Thursday, January 15, 2015

On Alien and Aliens #film

For me this story starts when I was in primary school, back in the mid- to late-1980s in South Africa. We were at the arse end of the world thanks to apartheid, so my gentle readers, you must understand that we were always a little slow to get the good stuff. A movie would release in the US, and if it was popular, it would filter through to us a few months later. And it would take even longer for it to appear on VHS for us to hire.

Picture: Wiki Commons
It was probably when I was in Grade 3, 4 or 5, or thereabouts, that I gradually became aware of Alien and Aliens. And I vowed after listening to the boys in my class go on and on about the gory film and the simply frightening alien to NEVER EVER watch the film.

I was pretty good about my resolution too, for many years, until I met and married my husband, who by his own admission is a prime example of what happens when a young, bright mind is raised on a steady diet of horror movies (he makes short surreal horror films now in his spare time).

Somehow I still avoided Alien and most of its sequel, Aliens, but I did see and enjoy Alien Resurrection and watched bits of Alien 3 over the husband’s shoulder. But, quelle horreur! I did not see the film that spawned the whole franchise. Ever. Popular culture being what it is, I’d certainly read enough graphic novels and reviews, and had seen plenty of references to piece together the story. I didn’t think it necessary to see the first film. (Besides, remember that vow I made to myself in primary school?)

Besides, dude, those films were made way before the days of CGI. How the hell could they stand the test of time? Or so I thought.

Conversations were had with fellow creatives. The lads decided “We must have an Alien marathon”. I was dubious at first, but then thought, why the hell not. Perhaps it was time to put it all in context. Especially since we’d improved our home entertainment system profoundly from the days of peering at an old, half-blown CRT monitor we’d inherited from a friend.

I need to also add that Sigourney Weaver is one of my favourite female actors, precisely because she’s often cast in strong roles. Death and the Maiden. Hello.

Okay, so let’s do this.

We (sanely) decided to split the films down the middle, hence Alien and Aliens on one night, and at some point soon we’ll do the other two. Directors respectively are Ridley Scott and James Cameron. Weaver obviously follows through the entire series.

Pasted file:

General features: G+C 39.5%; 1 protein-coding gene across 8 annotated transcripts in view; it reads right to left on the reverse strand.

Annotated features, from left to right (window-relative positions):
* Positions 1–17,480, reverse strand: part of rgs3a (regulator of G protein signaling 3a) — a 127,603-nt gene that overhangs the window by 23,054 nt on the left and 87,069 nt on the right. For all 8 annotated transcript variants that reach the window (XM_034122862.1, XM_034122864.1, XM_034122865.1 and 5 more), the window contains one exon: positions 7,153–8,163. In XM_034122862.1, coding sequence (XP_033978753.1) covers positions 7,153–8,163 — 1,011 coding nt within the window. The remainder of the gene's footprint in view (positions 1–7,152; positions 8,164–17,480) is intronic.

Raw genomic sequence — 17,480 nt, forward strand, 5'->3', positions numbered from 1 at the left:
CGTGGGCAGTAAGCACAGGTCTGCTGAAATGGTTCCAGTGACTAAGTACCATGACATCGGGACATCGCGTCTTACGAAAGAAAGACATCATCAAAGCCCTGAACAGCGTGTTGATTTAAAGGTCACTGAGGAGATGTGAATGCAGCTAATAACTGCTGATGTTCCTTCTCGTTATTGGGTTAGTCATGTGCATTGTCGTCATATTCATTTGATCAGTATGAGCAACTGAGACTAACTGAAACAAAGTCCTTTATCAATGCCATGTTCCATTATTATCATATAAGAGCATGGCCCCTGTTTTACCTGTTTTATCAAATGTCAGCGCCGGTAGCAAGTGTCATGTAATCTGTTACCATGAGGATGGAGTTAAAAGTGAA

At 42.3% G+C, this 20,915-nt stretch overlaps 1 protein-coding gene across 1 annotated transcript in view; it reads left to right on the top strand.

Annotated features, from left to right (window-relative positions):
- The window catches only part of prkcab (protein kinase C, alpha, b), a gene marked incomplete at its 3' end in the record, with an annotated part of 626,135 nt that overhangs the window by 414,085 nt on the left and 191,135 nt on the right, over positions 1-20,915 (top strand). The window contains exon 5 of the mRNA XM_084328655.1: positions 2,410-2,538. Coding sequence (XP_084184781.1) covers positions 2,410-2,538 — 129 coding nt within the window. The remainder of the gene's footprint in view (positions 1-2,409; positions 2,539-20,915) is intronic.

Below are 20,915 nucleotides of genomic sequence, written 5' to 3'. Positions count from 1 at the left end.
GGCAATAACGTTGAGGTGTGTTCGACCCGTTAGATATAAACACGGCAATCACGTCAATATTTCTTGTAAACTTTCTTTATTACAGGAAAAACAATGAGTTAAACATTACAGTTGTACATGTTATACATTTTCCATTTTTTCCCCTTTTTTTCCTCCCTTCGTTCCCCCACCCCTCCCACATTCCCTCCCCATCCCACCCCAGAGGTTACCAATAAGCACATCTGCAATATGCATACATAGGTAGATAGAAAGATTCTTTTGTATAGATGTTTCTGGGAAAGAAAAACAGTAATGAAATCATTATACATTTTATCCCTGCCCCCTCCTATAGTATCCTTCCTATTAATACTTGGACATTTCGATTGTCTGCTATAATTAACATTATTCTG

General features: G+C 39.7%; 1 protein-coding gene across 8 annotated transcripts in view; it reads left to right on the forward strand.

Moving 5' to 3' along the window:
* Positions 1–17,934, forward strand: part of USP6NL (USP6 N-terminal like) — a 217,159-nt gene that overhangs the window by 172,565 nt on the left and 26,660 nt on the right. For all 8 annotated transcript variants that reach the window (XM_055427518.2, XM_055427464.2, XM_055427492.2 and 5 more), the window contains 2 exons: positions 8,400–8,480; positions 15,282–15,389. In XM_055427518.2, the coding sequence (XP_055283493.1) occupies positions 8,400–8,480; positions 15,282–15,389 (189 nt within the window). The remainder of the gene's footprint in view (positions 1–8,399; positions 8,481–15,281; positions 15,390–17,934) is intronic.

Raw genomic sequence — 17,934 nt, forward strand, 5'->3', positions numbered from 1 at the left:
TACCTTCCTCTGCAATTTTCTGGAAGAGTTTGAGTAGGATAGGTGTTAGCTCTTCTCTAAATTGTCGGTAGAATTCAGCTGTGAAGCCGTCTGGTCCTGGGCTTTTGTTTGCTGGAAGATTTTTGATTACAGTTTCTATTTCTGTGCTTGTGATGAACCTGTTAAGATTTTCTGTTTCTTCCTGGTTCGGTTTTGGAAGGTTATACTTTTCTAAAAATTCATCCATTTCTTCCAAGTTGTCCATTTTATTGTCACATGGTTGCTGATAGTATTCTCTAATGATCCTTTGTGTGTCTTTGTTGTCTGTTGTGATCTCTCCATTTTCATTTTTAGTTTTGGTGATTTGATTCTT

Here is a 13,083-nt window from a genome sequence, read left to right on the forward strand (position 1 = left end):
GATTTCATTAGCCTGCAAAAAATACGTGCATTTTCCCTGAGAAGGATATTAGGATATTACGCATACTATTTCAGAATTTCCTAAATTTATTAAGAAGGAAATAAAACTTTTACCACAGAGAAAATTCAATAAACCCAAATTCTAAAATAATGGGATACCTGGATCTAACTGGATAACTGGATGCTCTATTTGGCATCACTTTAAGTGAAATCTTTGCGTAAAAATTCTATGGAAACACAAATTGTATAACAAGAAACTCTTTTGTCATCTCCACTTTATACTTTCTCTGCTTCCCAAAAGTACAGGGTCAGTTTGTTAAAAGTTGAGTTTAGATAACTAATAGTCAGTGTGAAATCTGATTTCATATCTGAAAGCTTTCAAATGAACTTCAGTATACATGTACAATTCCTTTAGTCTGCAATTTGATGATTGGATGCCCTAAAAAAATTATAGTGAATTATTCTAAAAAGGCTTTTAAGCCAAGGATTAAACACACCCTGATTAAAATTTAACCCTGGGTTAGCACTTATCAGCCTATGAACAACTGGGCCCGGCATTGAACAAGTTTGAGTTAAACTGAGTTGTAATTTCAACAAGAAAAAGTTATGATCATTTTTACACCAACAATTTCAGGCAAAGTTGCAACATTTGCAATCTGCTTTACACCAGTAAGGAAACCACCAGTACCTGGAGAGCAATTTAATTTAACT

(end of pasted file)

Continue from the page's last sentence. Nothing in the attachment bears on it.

At this point I also need to highlight another reason why I’ve found the Alien franchise so alluring, and the reason is the Swiss Surrealist HR Giger. I’ve held a long love-hate fixation with his art over the years, and his involvement with the film started quite by the by even before he was consulted regarding the design. Screenwriter Dan O’Bannon crossed paths with him while working on the failed Alejandro Jadorowsky version of Dune. So the influence was there while O’Bannon conceived of the screenplay with his mate Ronald Shusett, and they were instrumental in getting him on board by the time they got round to production.

Something else that needs to be considered regarding the success of Alien, was the context in which it came into being. Remember that Star Wars was a huge, rip-roaring success for the SF genre in 1977, so it was also a case of O’Bannon and Shusett being in the right place at the right time with their screenplay.

I’d like to think that the contrast between the two films also played a role in its success. In Star Wars we have a rollicking space opera of epic proportions. In Alien, we are faced with the stark sterility of space, where mankind becomes prey to a superior biological organism. We are stripped of the romance and are faced to face with the primal danger of the hunter and the hunted.

To find oneself toppled from one’s post at the apex of the food chain is a deeply unsettling thought. Add to that the aesthetics of the Xenomorph (as the alien organism is known), and the way violation of others lies at the heart of its very existence (its sexual reproduction results in the oral rape of its host species). All unsettling, this blend of sex and death. What makes it even more frightening is that we are not able to reason with this life, whose sole motivation is so similar to ours – the Xenomorph wants to live, and will make use of whichever resources are available to do so. Humanity is merely a means to an end. And it doesn’t rest well to be relegated to a food source and a form of reproduction, does it?